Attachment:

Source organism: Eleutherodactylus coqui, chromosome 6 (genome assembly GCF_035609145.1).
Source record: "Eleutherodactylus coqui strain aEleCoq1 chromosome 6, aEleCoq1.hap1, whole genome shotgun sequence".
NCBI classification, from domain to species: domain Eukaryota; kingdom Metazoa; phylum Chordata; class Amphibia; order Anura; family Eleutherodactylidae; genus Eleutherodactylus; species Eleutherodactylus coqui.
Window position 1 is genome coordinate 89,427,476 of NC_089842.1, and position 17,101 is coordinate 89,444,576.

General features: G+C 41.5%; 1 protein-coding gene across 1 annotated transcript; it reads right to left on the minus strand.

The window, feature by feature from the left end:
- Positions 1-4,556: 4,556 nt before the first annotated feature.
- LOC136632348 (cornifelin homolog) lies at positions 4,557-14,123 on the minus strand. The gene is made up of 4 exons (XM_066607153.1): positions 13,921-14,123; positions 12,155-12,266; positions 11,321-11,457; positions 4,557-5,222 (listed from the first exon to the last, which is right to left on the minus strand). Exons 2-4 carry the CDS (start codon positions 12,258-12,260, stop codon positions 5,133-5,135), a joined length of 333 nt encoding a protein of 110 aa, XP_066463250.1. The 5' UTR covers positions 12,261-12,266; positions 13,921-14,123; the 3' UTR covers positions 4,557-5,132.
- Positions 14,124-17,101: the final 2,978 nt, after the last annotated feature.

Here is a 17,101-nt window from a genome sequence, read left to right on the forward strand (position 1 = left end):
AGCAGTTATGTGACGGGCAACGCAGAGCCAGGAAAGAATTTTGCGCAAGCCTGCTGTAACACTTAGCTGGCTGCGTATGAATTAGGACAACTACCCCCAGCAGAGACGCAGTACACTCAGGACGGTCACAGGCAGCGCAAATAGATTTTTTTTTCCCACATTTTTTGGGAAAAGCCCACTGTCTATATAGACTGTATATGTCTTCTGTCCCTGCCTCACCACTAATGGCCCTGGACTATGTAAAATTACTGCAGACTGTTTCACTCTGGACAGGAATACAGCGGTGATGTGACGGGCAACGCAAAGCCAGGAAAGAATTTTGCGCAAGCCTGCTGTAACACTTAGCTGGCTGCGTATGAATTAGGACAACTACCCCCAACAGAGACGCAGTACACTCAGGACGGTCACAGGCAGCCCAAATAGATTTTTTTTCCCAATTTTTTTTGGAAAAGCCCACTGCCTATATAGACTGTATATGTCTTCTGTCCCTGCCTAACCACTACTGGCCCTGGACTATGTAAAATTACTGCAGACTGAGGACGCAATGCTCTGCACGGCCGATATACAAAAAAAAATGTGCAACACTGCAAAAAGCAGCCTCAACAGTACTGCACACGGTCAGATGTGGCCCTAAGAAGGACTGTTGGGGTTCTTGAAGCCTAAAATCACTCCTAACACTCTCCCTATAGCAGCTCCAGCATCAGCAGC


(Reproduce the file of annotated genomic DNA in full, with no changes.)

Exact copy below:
Source organism: Eleutherodactylus coqui, chromosome 6 (genome assembly GCF_035609145.1).
Source record: "Eleutherodactylus coqui strain aEleCoq1 chromosome 6, aEleCoq1.hap1, whole genome shotgun sequence".
NCBI classification, from domain to species: domain Eukaryota; kingdom Metazoa; phylum Chordata; class Amphibia; order Anura; family Eleutherodactylidae; genus Eleutherodactylus; species Eleutherodactylus coqui.
Window position 1 is genome coordinate 89,427,476 of NC_089842.1, and position 17,101 is coordinate 89,444,576.

General features: G+C 41.5%; 1 protein-coding gene across 1 annotated transcript; it reads right to left on the minus strand.

The window, feature by feature from the left end:
- Positions 1-4,556: 4,556 nt before the first annotated feature.
- LOC136632348 (cornifelin homolog) lies at positions 4,557-14,123 on the minus strand. The gene is made up of 4 exons (XM_066607153.1): positions 13,921-14,123; positions 12,155-12,266; positions 11,321-11,457; positions 4,557-5,222 (listed from the first exon to the last, which is right to left on the minus strand). Exons 2-4 carry the CDS (start codon positions 12,258-12,260, stop codon positions 5,133-5,135), a joined length of 333 nt encoding a protein of 110 aa, XP_066463250.1. The 5' UTR covers positions 12,261-12,266; positions 13,921-14,123; the 3' UTR covers positions 4,557-5,132.
- Positions 14,124-17,101: the final 2,978 nt, after the last annotated feature.

Here is a 17,101-nt window from a genome sequence, read left to right on the forward strand (position 1 = left end):
AGCAGTTATGTGACGGGCAACGCAGAGCCAGGAAAGAATTTTGCGCAAGCCTGCTGTAACACTTAGCTGGCTGCGTATGAATTAGGACAACTACCCCCAGCAGAGACGCAGTACACTCAGGACGGTCACAGGCAGCGCAAATAGATTTTTTTTTCCCACATTTTTTGGGAAAAGCCCACTGTCTATATAGACTGTATATGTCTTCTGTCCCTGCCTCACCACTAATGGCCCTGGACTATGTAAAATTACTGCAGACTGTTTCACTCTGGACAGGAATACAGCGGTGATGTGACGGGCAACGCAAAGCCAGGAAAGAATTTTGCGCAAGCCTGCTGTAACACTTAGCTGGCTGCGTATGAATTAGGACAACTACCCCCAACAGAGACGCAGTACACTCAGGACGGTCACAGGCAGCCCAAATAGATTTTTTTTCCCAATTTTTTTTGGAAAAGCCCACTGCCTATATAGACTGTATATGTCTTCTGTCCCTGCCTAACCACTACTGGCCCTGGACTATGTAAAATTACTGCAGACTGAGGACGCAATGCTCTGCACGGCCGATATACAAAAAAAAATGTGCAACACTGCAAAAAGCAGCCTCAACAGTACTGCACACGGTCAGATGTGGCCCTAAGAAGGACTGTTGGGGTTCTTGAAGCCTAAAATCACTCCTAACACTCTCCCTATAGCAGCTCCAGCATCAGCAGC